It’s no surprise that music downloads and CD sales are dropping due to the rise in popularity of music streaming services like Spotify and Pandora. In the age of instant gratification, we expect to immediately access to all media, music not excluded. Streaming music can be easily accessed, searched, sorted and shared, with no storage necessary. And, most importantly, we can play it back almost immediately anywhere with an online connection.
Although the size of the overall album sales pie is decreasing, currently at 1.6 billion units per year, vinyl records still hold a piece of that pie. Like all good things that eventually resurface, vinyl records are making a comeback. Even with the instant access to online music, many audiophiles desire the tactile experience of fingering through shelved records, taking one out of its sleeve and softly laying the needle down onto it. The whole process just sounds sexy.
Rich Rapp, owner of Jacksonville independent record store, Deep Search, says listening to streaming music online is a desensitized experience in contrast to the somewhat ritualistic experience of listening to a record.
“If you’re sitting around with your friends you can’t easily jump from track to track, so you listen to side A all the way through, really immersing yourself in it, then flip it over and listen to side B,” said Rapp.
And he’s not the only one who finds pleasure in playing and listening to music that was recorded on a vinyl album. Vinyl record sales have grown steadily since 2007, and are currently 36 percent higher than last year’s figures. Search #vinyl on Instagram for 2.4 million images from people stoked on recent additions to their record collections. Whether it’s the physicality of selecting and playing the record, the visual memento of the cover art, or the warmer, deeper sound they produce, people are buying and listening to records. Some, when purchased, even come with a code to digitally download the album, since you can’t Bluetooth a turntable as easily as MP3s or an iPhone.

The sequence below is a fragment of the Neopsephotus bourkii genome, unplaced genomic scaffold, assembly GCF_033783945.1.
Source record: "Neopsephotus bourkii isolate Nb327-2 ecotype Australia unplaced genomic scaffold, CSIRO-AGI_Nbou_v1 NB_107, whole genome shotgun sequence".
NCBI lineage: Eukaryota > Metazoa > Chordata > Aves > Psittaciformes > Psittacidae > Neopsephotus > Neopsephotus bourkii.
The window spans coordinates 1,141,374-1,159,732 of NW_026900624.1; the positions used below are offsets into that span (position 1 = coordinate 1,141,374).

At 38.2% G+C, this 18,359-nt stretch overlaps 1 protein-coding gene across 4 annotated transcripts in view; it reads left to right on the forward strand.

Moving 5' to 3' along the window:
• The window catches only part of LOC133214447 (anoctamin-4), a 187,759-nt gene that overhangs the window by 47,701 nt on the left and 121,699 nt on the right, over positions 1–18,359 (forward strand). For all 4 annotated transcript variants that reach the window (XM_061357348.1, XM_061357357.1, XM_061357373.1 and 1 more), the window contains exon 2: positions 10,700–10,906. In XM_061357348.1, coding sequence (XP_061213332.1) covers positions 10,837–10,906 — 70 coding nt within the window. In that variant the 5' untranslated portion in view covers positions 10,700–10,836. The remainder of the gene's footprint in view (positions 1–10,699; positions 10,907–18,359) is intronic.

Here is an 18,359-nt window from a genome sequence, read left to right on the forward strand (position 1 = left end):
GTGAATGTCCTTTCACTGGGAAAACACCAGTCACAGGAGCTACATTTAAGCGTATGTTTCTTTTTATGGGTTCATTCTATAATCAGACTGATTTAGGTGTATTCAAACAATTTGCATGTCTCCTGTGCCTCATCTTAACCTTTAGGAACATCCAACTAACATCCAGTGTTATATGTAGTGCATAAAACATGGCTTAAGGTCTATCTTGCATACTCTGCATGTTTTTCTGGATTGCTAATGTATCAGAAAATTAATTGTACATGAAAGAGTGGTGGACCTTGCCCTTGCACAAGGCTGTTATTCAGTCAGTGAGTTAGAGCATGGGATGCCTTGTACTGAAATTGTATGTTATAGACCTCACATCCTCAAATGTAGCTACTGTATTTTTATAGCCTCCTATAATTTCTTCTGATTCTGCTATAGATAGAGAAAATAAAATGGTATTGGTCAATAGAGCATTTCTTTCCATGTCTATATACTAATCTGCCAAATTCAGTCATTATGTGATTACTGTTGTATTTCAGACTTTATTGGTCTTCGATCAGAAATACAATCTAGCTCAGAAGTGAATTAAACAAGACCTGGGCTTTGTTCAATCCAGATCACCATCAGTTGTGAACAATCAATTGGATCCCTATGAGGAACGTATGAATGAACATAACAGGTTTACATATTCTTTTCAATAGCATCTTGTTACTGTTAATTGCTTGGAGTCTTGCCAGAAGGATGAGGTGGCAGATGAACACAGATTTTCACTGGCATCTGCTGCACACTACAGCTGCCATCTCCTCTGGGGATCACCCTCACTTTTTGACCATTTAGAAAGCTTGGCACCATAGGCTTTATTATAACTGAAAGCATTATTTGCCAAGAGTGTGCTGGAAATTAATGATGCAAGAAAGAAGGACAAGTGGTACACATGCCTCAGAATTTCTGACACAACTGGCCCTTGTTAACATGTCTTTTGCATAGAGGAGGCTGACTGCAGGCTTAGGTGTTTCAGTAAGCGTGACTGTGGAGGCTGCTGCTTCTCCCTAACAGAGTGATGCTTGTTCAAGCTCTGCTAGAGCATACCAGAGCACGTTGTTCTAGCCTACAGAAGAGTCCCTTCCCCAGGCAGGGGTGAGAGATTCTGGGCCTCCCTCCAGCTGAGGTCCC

Vinyl sales skyrocket the week of Record Store Day (RSD) each year. (Yes, that’s a thing. It was April 19 this year.) Deep Search’s sales soared on RSD, hitting three times their best sales day to date. Annually on that day, several bands release albums on vinyl, exclusive to brick and mortar, independent record stores. Nostalgia-inducing soundtracks from flicks like “Ghostbusters” and “Jurassic Park” are getting re-released in recognition of movie anniversary milestones.
“Some people get down on RSD, saying it’s becoming too commercialized, but it keeps a lot of independent shops afloat that probably wouldn’t be otherwise,” said Rapp.
Billboard continues to publish weekly lists of the top vinyl LP sales and they read like a menu for a well-balanced music meal from an assortment of decades. Newer, talked-about releases like Childish Gambino’s “Because the Internet” and Beck’s “Morning Phase” are paired with classic live albums from Jimi Hendrix and the Grateful Dead. They’re served with a side of the Ramones and washed down with Notorious B.I.G.’s “Life After Death.”
LPs, or long play records, play analog music and are known for their sometimes crackling sound. They’re made from polyvinyl chloride, the most widely used polymer. It’s the same plastic that credit cards, PVC pipe and most packaging is made from, among a plethora of other everyday items. Although much plastic ends up in landfills, indie record stores are snatching up old, used records and meeting the demand for retro recycled audio.
“People really enjoy the hunt for that elusive album,” said Rapp. “Nothing really compares to picking through a bin of records.”
In addition to Deep Search, Riverside’s 5 Points, DJ’s on the Westside and Yesterday’s at the Beach are local shops that are helping to perpetuate the vinyl comeback here in Jacksonville.